Saturday, November 29, 2008
Three weeks ago, I woke up feeling very edgy and unhappy. All morning, a cloud seemed to cling to my spirit and I couldn't shake it. Then I saw the day's headlines. I understood. Miriam was gone. Miriam Zenzi Makeba died of a heart attack on November 10 after a concert performance outside of Naples, Italy. To her fans she was Mama Africa and the Empress of African Song, an icon of African political activism and the high-flying spirit of African music. To me, she was a comforting , lyrical presence throughout my life.
Miriam Makeba started performing in the 50s but a lot of younger Americans were first introduced to her in the 80s, when she appeared on an episode of the Cosby Show. I had the good fortune of experiencing a live Miriam concert before the Cosby episode and that performance will stay with me for the rest of my life. Her voice was at once overwhelming with a range that swooped from the sky and back, as well as intimate and soothing, scatting and swirling with a rich and melodious tone. She sang in her native Xhosa as well as Zulu, Swahili, English, Portuguese and Yiddish. Miriam truly represented global awareness before the term was even created. Her most famous tunes are "The Click Song" and the rollicking "Pata Pata" but the songs that touched me were the gentle love song "Malaika" and "Mbube," a traditional Zulu song which was adapted by Pete Seeger and popularized by the Tokens as "The Lion Sleeps Tonight."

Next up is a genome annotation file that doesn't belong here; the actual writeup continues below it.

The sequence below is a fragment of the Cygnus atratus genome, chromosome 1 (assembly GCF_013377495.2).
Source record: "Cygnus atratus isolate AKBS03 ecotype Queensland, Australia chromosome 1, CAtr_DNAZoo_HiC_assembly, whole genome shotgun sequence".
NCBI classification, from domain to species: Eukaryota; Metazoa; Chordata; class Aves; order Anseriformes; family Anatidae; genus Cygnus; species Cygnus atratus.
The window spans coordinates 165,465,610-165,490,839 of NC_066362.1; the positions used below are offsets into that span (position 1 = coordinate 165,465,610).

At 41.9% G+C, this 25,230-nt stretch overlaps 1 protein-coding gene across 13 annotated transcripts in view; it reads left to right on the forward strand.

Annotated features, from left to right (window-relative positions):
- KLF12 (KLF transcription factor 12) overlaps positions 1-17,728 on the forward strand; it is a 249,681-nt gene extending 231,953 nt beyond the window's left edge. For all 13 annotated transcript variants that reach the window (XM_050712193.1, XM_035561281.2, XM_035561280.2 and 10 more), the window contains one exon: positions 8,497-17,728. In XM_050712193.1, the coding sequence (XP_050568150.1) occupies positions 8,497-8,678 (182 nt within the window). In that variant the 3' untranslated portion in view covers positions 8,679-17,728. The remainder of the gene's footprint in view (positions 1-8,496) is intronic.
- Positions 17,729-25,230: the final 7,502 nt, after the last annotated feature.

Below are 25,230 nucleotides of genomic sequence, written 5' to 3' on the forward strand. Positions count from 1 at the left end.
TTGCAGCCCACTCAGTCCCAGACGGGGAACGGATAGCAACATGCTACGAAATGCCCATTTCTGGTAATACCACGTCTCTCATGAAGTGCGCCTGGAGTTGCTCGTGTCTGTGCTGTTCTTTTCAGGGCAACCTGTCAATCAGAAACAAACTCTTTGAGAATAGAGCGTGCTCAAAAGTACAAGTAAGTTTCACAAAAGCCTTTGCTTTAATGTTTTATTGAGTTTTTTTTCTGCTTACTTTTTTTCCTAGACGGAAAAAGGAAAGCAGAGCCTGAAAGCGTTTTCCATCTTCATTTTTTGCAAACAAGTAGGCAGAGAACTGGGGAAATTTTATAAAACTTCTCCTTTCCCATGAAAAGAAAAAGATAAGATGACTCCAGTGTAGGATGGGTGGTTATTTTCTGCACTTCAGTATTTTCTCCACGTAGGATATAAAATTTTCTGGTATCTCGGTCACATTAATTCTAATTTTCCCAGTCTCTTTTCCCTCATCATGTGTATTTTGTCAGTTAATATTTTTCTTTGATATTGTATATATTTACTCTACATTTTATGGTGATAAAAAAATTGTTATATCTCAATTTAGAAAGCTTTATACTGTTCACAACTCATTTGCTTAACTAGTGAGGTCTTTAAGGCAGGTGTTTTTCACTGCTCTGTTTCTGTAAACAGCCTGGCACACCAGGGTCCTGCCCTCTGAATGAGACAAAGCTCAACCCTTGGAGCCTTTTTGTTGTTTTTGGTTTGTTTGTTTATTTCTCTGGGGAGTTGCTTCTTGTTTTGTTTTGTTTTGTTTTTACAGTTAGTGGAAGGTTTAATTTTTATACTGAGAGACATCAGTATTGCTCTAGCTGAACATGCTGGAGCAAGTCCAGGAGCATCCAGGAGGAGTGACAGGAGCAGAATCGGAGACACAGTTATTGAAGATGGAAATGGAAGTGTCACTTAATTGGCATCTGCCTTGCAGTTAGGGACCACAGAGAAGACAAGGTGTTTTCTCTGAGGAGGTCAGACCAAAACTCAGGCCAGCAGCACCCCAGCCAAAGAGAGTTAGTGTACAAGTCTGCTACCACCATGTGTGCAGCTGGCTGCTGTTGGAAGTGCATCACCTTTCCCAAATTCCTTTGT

During my wedding ceremony, I walked down the aisle to "Malaika." When my daughter was born in a cozy birthing room with low lighting and music, it was Miriam's "Sangoma" that was playing. My daughter came out smiling, with her thumb in her mouth. I'm convinced that being greeted with Miriam's caressing vocals had something to do with this. Whenever I'm feeling excited or introspective, I reach for a CD by Miriam. Her music has provided the soundtrack for most of my life.
A lot has been written about Miriam Makeba over the last three weeks. It's taken me all this time to absorb the cultural loss. As a music critic, I know that Miriam holds a significant place in music history. She was the first African woman to win a Grammy. She performed at Kennedy's famous birthday celebration in 1962. She was the only performer invited by Ethiopian emperor Haile Selassie to sing at the inauguration of the Organization of African Unity in 1963. She also sang at several marches for Martin Luther King Jr. There are few contemporary r&b singers that I've interviewed, from Erykah Badu and Jill Scott, to Les Nubians and Zap Mama, that don't cite Miriam as an influence.